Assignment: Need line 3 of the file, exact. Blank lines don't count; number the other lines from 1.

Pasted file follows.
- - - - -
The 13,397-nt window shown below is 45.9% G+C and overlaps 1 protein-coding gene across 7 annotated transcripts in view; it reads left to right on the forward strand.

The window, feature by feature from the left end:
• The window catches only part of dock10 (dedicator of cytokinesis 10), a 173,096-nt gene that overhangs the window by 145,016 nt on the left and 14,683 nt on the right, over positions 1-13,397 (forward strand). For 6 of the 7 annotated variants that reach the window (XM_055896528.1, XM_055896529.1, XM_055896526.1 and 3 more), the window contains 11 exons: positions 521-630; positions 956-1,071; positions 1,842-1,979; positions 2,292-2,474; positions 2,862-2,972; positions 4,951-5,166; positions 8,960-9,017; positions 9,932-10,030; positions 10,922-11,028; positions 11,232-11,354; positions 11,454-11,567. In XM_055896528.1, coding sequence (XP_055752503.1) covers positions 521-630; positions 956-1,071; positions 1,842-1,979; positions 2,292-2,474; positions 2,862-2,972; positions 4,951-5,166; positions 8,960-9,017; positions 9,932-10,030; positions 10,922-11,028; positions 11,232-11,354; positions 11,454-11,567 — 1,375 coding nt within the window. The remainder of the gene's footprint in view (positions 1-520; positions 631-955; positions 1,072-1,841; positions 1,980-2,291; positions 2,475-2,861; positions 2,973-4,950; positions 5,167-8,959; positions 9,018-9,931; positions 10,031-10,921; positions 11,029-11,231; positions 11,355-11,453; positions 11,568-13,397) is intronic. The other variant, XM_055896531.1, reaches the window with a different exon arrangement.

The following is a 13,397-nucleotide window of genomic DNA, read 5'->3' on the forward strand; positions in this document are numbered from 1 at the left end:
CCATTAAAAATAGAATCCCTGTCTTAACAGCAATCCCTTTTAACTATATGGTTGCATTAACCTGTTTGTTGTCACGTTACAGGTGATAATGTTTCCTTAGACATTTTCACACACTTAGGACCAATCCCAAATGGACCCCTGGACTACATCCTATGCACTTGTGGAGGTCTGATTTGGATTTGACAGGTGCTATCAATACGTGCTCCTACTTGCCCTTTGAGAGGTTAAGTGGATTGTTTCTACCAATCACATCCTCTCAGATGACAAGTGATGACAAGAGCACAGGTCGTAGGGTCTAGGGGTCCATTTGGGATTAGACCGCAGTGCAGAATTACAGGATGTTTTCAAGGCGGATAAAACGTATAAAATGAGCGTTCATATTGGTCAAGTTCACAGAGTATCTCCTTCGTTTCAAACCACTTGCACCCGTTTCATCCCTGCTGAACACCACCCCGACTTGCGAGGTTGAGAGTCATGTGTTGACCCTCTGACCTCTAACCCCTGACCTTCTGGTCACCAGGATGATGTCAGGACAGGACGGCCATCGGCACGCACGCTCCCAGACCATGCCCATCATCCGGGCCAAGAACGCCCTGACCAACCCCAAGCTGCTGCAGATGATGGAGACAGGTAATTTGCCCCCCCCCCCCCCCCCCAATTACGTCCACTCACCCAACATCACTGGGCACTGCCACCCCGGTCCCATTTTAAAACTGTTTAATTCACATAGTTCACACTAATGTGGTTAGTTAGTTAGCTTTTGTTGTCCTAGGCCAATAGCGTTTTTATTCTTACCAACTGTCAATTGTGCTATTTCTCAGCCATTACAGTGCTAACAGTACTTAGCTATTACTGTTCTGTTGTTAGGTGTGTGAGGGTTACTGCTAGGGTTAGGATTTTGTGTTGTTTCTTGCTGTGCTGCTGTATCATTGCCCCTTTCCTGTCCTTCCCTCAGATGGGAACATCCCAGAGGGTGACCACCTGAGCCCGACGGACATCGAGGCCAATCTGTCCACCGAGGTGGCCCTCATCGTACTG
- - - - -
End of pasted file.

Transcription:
• The window catches only part of dock10 (dedicator of cytokinesis 10), a 173,096-nt gene that overhangs the window by 145,016 nt on the left and 14,683 nt on the right, over positions 1-13,397 (forward strand). For 6 of the 7 annotated variants that reach the window (XM_055896528.1, XM_055896529.1, XM_055896526.1 and 3 more), the window contains 11 exons: positions 521-630; positions 956-1,071; positions 1,842-1,979; positions 2,292-2,474; positions 2,862-2,972; positions 4,951-5,166; positions 8,960-9,017; positions 9,932-10,030; positions 10,922-11,028; positions 11,232-11,354; positions 11,454-11,567. In XM_055896528.1, coding sequence (XP_055752503.1) covers positions 521-630; positions 956-1,071; positions 1,842-1,979; positions 2,292-2,474; positions 2,862-2,972; positions 4,951-5,166; positions 8,960-9,017; positions 9,932-10,030; positions 10,922-11,028; positions 11,232-11,354; positions 11,454-11,567 — 1,375 coding nt within the window. The remainder of the gene's footprint in view (positions 1-520; positions 631-955; positions 1,072-1,841; positions 1,980-2,291; positions 2,475-2,861; positions 2,973-4,950; positions 5,167-8,959; positions 9,018-9,931; positions 10,031-10,921; positions 11,029-11,231; positions 11,355-11,453; positions 11,568-13,397) is intronic. The other variant, XM_055896531.1, reaches the window with a different exon arrangement.